The national census data showed Canada's population reached almost 37 million in 2021, an increase of 5.2 per cent over the 2016 figure.

Toronto remains the country's most populous municipality, with almost 2.8 million residents, while Vancouver remains the most populous in B.C., with just over 662,000. 

Surrey edges closer to top spot

Surrey continues to gain on Vancouver in population and is on its way to becoming the most populous city in the province.

While Vancouver gained 30,762 people between 2016 and 2021, with a growth rate of five per cent, Surrey expanded at a rate of 9.7 per cent, adding more than 50,000 people. Vancouver now has 662,248 residents. Surrey has 568,332.

Aside from Surrey, the fastest growing municipalities in the Lower Mainland are Langley Township (13 per cent) and Abbotsford (8.6 per cent).

Elsewhere in B.C., the Salmon Arm and Vernon areas of the North Okanagan recorded a 10 per cent and 9.3 per cent jump respectively, while the Penticton area in the South Okanagan saw an 8.8 per cent jump.

The population of the Greater Victoria area grew by eight per cent, while the population of the Courtenay area further north on Vancouver Island increased by 9.2 per cent.

The population of the Greater Victoria area has grown by eight per cent since 2016. (Max Lindenthaler / Shutterstock)

The population of the Thompson-Okanagan region as a whole has increased 10.7 per cent over the past five years, while the Vancouver Island and Sunshine Coast region recorded a population surge of 8.2 per cent.

The fastest growing municipality in the Thompson-Okanagan region is Sun Peaks Mountain, a small community about 58 kilometres northeast of Kamloops. Its population has jumped 128 per cent to more than 1,400.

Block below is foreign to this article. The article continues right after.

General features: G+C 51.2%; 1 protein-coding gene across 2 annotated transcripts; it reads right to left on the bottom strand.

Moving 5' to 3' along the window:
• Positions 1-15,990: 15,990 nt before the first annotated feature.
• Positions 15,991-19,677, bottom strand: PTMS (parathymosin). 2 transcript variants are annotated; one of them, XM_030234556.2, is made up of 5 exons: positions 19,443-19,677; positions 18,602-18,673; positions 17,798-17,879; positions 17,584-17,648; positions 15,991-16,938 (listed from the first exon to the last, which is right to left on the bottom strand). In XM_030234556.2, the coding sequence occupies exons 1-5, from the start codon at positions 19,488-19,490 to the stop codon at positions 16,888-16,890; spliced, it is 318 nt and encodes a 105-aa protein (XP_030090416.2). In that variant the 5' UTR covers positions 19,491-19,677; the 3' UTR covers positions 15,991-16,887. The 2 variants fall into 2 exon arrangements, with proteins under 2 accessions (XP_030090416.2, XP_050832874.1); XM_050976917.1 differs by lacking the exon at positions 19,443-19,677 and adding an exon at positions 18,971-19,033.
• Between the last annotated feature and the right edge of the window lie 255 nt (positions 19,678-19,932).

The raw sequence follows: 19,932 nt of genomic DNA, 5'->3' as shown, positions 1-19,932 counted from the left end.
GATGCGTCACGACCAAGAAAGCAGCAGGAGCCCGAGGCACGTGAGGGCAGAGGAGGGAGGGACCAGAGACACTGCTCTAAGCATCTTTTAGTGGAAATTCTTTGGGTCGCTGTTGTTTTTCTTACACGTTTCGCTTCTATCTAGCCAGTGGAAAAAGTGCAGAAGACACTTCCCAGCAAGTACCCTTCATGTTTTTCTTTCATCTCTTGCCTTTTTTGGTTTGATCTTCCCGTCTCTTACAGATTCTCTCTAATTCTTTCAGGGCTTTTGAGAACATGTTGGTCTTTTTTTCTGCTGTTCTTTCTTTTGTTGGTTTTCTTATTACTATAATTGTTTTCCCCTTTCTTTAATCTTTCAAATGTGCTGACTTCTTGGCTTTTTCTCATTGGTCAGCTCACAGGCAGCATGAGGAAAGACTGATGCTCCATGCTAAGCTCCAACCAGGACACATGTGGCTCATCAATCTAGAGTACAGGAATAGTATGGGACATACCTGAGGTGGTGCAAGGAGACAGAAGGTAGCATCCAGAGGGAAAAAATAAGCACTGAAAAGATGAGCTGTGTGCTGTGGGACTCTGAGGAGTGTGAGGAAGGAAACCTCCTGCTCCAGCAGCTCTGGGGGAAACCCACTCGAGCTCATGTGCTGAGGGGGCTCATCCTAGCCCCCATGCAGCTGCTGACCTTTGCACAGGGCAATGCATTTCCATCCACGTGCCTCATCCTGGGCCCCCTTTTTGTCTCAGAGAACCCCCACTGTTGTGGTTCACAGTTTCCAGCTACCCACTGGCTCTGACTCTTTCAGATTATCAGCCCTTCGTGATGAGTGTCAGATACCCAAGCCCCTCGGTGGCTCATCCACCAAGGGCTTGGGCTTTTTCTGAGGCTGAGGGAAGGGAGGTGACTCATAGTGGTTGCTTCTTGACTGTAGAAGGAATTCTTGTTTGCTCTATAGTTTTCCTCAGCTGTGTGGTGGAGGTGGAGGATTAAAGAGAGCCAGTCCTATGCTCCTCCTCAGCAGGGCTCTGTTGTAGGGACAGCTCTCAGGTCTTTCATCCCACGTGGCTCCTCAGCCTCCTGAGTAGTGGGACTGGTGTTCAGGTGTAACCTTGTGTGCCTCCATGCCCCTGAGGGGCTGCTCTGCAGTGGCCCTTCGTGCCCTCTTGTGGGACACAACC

Langford in the Greater Victoria area, and Tofino are the fastest growing municipalities on Vancouver Island, with respective growth rates at 32 per cent and 28 per cent.


Substantial growth rates are also seen in southwestern B.C., including in Pemberton (32.4 per cent), Harrison Hot Springs (29.8 per cent), Squamish (22.2 per cent), Whistler (19 per cent) and on Bowen Island (15.7 per cent).


Population in the Kootenays has grown 6.7 per cent. The municipality to experience the most growth was Radium Hot Springs, which experienced a 72.55 per cent population increase from 2016. Fernie (17.12 per cent), Invermere (15.51 per cent), Rossland (11.02 per cent) and Elkford (10 per cent) were the other municipalities showing the biggest increases in population.


Northern B.C. lagging behind

The northern B.C. region has seen the lowest population growth rate in the province, at 0.4 per cent.


Fort St. John, Prince George and Terrace are three of the cities in the area that have recorded population increases since 2016 — six per cent, 3.7 per cent and 3.2 per cent, respectively.

The highest growth rate was in Tumbler Ridge, a small community in northeastern B.C.  — a 20.7 per cent increase to nearly 2,400 residents.

Both Prince Rupert and Quesnel have seen a slight increase in their populations, of 0.7 per cent and 0.1 per cent respectively. Other smaller communities witnessed slumps, such as Fort Nelson in northeastern B.C. (down 18.3 per cent) and Fort St. James in northern central B.C. (down 13.3 per cent).

With files from Justin McElroy